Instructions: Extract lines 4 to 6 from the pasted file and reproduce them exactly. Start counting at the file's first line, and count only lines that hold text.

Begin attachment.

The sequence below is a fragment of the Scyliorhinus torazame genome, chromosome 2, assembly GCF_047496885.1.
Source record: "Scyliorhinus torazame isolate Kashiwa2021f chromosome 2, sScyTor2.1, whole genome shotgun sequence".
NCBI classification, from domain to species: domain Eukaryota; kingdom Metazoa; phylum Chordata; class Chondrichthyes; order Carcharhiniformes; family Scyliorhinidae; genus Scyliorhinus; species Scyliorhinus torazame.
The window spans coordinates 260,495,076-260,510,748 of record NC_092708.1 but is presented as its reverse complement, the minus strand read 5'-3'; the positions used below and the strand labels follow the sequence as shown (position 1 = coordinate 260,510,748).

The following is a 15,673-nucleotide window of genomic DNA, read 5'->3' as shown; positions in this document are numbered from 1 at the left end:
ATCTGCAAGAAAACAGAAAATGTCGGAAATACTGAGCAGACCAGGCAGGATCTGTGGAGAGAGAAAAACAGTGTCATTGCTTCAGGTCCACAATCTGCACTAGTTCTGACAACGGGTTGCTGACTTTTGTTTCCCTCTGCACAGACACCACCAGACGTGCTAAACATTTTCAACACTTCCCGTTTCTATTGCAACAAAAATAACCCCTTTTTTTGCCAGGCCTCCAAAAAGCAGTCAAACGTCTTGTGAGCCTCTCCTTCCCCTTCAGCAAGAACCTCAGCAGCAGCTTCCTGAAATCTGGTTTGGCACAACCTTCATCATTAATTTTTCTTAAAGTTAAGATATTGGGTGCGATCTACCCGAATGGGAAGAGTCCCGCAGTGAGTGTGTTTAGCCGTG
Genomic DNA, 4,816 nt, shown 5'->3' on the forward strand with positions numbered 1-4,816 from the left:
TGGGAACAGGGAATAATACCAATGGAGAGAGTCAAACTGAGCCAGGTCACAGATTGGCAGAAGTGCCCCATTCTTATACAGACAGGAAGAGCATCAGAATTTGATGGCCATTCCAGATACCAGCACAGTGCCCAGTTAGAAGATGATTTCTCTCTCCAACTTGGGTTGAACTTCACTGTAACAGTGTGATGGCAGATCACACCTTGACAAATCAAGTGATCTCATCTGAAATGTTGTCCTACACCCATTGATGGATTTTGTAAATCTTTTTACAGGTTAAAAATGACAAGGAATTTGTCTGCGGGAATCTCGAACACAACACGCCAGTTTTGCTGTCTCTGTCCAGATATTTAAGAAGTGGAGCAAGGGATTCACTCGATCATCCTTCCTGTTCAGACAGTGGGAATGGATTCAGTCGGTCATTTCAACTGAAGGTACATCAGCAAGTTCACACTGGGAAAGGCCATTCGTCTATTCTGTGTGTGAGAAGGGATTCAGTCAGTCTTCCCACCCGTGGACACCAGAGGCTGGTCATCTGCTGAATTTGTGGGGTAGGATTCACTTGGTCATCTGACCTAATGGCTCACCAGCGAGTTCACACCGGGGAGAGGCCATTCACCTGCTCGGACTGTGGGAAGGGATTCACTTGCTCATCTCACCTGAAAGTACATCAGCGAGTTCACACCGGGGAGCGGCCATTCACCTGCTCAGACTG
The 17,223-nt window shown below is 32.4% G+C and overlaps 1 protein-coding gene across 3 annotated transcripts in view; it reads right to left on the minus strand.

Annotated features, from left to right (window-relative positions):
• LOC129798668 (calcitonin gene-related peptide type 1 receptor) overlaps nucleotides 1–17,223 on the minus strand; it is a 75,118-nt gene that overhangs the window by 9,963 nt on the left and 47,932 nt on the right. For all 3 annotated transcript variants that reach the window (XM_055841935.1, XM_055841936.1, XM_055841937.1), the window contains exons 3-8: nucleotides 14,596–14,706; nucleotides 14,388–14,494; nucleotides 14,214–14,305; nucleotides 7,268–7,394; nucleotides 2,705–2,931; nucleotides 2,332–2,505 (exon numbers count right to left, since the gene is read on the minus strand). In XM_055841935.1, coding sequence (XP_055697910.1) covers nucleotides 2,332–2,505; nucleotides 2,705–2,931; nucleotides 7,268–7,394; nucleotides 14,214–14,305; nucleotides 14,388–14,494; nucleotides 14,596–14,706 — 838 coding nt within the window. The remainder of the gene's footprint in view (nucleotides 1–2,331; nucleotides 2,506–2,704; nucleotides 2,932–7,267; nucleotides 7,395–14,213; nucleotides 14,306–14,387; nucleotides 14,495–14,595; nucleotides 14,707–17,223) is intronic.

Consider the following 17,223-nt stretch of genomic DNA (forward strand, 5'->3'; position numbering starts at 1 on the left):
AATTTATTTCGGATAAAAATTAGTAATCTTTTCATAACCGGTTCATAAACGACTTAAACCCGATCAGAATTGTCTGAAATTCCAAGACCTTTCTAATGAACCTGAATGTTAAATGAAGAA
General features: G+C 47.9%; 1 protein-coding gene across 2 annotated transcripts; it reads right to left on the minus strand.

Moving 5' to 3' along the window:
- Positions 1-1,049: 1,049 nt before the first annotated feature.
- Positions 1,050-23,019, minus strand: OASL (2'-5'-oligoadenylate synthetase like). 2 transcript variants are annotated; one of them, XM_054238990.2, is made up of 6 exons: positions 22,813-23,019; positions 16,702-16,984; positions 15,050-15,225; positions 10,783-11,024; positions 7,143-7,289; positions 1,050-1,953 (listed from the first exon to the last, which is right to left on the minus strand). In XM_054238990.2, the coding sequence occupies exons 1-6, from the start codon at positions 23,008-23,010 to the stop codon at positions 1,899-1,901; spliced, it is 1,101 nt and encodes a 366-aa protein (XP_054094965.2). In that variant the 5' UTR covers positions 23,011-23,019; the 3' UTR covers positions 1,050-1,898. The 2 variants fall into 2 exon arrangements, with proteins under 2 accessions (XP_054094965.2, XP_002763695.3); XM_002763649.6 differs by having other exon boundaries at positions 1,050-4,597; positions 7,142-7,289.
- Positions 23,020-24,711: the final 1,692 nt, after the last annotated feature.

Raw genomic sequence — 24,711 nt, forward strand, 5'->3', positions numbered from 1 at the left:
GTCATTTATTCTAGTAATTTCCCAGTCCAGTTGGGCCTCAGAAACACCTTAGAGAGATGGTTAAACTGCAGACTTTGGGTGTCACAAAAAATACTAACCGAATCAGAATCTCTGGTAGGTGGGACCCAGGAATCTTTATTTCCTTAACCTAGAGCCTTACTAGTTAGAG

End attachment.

The window spans coordinates 260,495,076-260,510,748 of record NC_092708.1 but is presented as its reverse complement, the minus strand read 5'-3'; the positions used below and the strand labels follow the sequence as shown (position 1 = coordinate 260,510,748).

The following is a 15,673-nucleotide window of genomic DNA, read 5'->3' as shown; positions in this document are numbered from 1 at the left end:
ATCTGCAAGAAAACAGAAAATGTCGGAAATACTGAGCAGACCAGGCAGGATCTGTGGAGAGAGAAAAACAGTGTCATTGCTTCAGGTCCACAATCTGCACTAGTTCTGACAACGGGTTGCTGACTTTTGTTTCCCTCTGCACAGACACCACCAGACGTGCTAAACATTTTCAACACTTCCCGTTTCTATTGCAACAAAAATAACCCCTTTTTTTGCCAGGCCTCCAAAAAGCAGTCAAACGTCTTGTGAGCCTCTCCTTCCCCTTCAGCAAGAACCTCAGCAGCAGCTTCCTGAAATCTGGTTTGGCACAACCTTCATCATTAATTTTTCTTAAAGTTAAGATATTGGGTGCGATCTACCCGAATGGGAAGAGTCCCGCAGTGAGTGTGTTTAGCCGTG